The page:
Flip-Flop Events

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The taking of two turns in a row by a player by having the last turn in one round and the first turn in the next round.

Turn taking is common in board games and some games have rules that allow the turn order to change during gameplay. When this can result in players being last in one round and first in the next, they have two turns in a row which can be highly advantageous in some games. Such events are known as Flip-Flop Events.


Flip-Flop Events are primarily the concern of Board Games. Agricola, Caylus, El Grande, and Lords of Waterdeep allows players to perform direct actions that make them first players in a round so those in the last place can create Flip-Flop Events. Dominant Species is a weak example because players can only change their position in the turn order one step per round, so Flip-Flop Events are only possible in two-player game instances. Uno is also a weak example in that it is possible to play cards in two-player instances which makes the other player lose a turn. However, in the Rise and Decline of the Third Reich it is an important skill to be able to engineer Flip-Flop Events regardless if it is a two-player or six-player game.

The turn order in History of the World is decided by choosing cards which also decides which country one will play. By choosing the right card, a player that is last in one turn can become first in the next one and use this to take advantage that no other player can have attacked the forces from the first round when scoring in the second round. Players of the Tabletop Roleplaying Game Vampire: The Masquerade can delay actions in a combat round for their characters to be able to act last. The player with the highest initiative can use this to perform Flip-Flop Events.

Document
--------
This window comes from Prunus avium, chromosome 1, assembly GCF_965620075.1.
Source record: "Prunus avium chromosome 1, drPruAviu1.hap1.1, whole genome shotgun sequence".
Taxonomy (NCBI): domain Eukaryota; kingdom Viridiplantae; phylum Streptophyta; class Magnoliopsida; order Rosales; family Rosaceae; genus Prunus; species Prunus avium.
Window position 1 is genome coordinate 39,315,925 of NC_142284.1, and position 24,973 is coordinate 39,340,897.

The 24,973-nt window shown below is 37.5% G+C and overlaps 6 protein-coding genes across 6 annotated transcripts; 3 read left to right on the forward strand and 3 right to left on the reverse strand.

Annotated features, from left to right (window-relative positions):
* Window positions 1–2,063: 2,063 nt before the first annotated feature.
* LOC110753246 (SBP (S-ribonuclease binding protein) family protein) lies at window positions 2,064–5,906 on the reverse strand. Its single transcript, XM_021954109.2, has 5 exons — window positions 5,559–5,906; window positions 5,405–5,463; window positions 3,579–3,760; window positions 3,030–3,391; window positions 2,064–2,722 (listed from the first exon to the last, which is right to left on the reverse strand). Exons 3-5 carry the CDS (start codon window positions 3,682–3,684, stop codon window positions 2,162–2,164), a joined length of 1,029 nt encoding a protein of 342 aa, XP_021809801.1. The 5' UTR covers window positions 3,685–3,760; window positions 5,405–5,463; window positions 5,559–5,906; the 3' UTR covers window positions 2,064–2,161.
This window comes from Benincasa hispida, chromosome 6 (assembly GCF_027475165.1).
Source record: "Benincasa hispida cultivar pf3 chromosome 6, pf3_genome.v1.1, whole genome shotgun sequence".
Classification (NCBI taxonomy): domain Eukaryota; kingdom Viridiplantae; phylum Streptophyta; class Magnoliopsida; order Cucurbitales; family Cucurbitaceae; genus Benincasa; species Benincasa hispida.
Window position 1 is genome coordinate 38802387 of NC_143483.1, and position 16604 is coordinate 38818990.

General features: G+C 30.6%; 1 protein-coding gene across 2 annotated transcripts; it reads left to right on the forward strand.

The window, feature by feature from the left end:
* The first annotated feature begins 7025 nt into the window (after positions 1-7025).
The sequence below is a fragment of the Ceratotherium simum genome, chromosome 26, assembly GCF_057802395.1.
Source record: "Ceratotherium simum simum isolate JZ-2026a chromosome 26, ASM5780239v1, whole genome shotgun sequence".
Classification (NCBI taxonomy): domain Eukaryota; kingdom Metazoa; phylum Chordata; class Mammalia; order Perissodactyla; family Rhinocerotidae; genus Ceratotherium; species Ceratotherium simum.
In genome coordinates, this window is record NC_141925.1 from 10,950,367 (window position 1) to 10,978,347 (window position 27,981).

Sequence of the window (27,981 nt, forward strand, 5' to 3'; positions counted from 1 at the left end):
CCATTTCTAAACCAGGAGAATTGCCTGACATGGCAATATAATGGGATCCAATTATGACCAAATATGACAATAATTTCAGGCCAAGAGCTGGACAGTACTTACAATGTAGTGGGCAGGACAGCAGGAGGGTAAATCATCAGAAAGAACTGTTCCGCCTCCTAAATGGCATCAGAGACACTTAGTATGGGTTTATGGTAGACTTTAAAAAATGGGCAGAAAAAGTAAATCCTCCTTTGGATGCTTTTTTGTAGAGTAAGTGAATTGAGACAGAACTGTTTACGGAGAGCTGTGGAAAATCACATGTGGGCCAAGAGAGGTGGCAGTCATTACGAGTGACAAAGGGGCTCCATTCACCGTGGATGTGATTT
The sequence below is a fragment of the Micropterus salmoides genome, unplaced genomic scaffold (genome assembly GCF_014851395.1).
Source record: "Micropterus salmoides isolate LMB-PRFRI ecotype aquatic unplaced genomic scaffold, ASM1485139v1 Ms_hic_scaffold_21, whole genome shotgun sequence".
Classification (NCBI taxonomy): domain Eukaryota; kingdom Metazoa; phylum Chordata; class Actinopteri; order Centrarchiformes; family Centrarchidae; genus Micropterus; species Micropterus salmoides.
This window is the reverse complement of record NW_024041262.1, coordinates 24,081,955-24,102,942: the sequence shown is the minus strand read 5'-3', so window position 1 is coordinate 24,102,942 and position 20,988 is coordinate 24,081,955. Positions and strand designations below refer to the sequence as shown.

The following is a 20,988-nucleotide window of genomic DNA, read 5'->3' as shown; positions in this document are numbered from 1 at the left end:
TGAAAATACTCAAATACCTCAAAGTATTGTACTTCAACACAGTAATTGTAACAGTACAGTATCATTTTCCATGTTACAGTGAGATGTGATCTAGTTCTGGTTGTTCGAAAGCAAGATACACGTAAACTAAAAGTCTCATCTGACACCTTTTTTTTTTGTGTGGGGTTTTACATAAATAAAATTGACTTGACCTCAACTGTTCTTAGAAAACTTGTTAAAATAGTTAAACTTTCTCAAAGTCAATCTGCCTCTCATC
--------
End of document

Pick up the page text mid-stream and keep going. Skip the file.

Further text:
Egizia, Golf, and Ursuppe base turn order on the inverse order of the players' score, which means that players that move from first to last position in points moves from last to first position in turn order. Since this requires making a move that minimizes the amount of point gathered it is not necessarily good. Further, the possibility of doing so depends heavily on what the other players do and may not be possible at all except in rare circumstances. To add to this, in the case of Golf there is little gameplay advantage in creating Flip-Flop Events since it gives no direct gameplay advantage...

Using the pattern

Providing the possibility of Flip-Flop Events is mainly a question of using Varying Turn Orders. One common design solution that allows this is tying the use of a Score Track to the turn order — as for example Egizia and Ursuppe does — but the possibility of performing Flip-Flop Events with this system depends heavily on how other players behave. Similarly, even if many instantiations of Varying Turn Orders can allow Flip-Flop Events, sometimes unintentionally, the pattern only becomes strongly present in a game when players can take actions to cause these events. Actions, often through Token Placement, that let players claim the position of first player the next round make the pattern have more presence. Agricola and Lords of Waterdeep are examples of this. As a contrast, Extra Turns create Flip-Flop Events of sorts, but since it is extra turns introduced rather than rearranging of existing turns in a sequence, it can be said to be a weak example of the pattern.


Flip-Flop Events affect Turn Taking by making a specific form of Combos possible. Since this can be tricky to set up, being able to create Flip-Flop Events can be a sign of Gameplay Mastery in games where it is possible. However, they can cause problems with Player Balance if they can occur randomly or by Luck.


Can Instantiate

Combos, Gameplay Mastery

Can Modulate

Turn Taking

Can Be Instantiated By

Extra Turns, Varying Turn Orders

Can Be Modulated By


Possible Closure Effects


Potentially Conflicting With

Player Balance


New pattern created in this wiki.




Kristine Ask, Jesper Berglund, Daniel Bernhoff, Alexander Dahl, Joris Dormans, Andreas Lindegaard Gregersen, Alexander Kjäll, Lars Konzack, Niels Swinkels, Richard Wetzel